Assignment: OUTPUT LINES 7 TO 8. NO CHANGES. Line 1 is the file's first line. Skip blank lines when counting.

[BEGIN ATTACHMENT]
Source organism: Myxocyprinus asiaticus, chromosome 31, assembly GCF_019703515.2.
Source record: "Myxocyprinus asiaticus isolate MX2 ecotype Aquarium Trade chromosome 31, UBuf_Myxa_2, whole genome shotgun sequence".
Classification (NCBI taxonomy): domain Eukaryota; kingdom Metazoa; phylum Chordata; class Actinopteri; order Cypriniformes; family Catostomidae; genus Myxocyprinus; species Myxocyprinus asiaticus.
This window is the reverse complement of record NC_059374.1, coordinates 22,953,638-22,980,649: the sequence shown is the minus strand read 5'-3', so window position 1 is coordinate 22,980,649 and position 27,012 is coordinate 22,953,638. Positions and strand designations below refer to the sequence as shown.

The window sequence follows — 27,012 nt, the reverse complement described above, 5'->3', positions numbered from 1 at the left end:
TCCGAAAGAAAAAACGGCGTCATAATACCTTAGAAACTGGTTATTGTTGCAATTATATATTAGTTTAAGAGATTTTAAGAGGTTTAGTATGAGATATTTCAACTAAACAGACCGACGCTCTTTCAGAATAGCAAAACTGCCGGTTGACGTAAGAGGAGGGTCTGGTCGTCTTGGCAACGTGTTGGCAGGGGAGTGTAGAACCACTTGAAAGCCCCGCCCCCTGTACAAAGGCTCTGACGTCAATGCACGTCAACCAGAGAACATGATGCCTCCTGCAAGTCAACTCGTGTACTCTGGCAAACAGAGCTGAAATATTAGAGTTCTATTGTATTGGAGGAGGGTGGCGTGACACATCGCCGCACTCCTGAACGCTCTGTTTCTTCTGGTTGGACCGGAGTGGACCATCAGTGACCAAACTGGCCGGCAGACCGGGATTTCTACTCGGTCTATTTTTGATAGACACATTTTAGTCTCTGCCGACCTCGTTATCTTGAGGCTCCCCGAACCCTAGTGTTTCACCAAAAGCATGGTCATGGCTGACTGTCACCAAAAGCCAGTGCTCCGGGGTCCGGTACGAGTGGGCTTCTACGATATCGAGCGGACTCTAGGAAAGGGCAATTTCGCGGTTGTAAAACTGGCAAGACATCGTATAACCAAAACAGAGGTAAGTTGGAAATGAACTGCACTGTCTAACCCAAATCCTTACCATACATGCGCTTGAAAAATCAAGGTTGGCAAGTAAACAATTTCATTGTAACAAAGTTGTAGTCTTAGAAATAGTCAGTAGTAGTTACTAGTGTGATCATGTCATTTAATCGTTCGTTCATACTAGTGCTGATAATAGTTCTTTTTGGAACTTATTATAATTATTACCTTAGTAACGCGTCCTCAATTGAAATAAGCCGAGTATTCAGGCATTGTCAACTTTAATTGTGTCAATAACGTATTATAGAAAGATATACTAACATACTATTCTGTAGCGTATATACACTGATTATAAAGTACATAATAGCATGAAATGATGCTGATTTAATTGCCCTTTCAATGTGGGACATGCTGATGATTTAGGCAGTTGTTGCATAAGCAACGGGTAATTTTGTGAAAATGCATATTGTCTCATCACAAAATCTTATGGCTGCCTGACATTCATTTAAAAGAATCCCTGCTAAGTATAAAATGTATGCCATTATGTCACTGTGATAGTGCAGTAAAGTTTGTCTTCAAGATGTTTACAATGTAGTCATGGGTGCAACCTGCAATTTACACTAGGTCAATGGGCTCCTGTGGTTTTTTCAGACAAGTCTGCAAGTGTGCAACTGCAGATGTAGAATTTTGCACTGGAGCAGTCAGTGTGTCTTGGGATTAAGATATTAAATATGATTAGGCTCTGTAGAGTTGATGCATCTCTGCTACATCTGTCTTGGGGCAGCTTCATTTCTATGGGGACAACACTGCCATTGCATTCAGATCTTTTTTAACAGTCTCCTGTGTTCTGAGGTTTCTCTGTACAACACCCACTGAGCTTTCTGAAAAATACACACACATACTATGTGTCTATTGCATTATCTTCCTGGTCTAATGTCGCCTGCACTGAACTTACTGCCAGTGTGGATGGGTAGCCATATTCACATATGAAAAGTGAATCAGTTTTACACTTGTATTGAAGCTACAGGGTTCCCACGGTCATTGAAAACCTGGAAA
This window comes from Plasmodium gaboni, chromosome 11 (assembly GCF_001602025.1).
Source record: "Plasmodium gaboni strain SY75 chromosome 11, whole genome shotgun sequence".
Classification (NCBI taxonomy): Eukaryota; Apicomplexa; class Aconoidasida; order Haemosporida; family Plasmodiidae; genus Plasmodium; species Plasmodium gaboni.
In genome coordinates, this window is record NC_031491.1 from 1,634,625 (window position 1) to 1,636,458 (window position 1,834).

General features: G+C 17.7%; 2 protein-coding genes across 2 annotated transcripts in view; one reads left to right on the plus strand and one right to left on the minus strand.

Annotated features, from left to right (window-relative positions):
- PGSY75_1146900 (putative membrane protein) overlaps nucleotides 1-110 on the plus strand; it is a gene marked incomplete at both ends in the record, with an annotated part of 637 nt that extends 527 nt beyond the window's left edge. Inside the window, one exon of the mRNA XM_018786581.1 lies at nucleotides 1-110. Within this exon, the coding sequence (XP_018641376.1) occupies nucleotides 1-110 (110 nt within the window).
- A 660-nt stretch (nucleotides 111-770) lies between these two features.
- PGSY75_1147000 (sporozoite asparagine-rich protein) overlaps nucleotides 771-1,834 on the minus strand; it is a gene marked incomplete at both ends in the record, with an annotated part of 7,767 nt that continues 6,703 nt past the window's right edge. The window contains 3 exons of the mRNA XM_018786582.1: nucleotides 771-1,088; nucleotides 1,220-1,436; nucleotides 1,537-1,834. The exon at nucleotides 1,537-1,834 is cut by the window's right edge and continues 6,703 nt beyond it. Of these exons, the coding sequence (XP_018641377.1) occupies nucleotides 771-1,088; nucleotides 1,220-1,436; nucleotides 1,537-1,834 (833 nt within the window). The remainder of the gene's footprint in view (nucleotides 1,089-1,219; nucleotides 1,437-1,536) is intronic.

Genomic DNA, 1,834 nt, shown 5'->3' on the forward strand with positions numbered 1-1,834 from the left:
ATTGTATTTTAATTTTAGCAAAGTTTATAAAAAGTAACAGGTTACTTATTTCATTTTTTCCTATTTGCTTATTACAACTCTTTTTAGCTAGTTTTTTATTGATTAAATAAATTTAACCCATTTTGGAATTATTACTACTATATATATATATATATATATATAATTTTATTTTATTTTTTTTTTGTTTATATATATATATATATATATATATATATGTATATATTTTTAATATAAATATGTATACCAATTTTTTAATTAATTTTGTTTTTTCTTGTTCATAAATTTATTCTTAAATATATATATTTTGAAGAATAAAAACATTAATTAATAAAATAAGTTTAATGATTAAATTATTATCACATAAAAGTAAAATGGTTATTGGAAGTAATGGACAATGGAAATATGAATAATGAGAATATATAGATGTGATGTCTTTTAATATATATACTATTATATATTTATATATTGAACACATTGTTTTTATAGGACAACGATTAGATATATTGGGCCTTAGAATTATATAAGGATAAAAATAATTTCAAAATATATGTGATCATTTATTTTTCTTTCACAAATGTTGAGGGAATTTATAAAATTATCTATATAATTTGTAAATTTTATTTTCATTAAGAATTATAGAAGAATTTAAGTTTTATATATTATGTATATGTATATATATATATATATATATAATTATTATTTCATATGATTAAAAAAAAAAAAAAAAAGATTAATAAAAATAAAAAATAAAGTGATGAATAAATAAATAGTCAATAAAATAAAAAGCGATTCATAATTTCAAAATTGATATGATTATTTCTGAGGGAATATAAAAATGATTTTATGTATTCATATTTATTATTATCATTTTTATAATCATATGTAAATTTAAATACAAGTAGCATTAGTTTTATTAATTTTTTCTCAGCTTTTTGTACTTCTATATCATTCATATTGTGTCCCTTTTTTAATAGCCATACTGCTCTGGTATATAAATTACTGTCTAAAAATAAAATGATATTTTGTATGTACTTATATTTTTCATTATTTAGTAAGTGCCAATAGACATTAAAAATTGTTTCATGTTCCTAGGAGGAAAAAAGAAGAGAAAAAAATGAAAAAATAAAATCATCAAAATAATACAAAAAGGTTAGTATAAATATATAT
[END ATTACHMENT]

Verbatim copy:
This window comes from Plasmodium gaboni, chromosome 11 (assembly GCF_001602025.1).
Source record: "Plasmodium gaboni strain SY75 chromosome 11, whole genome shotgun sequence".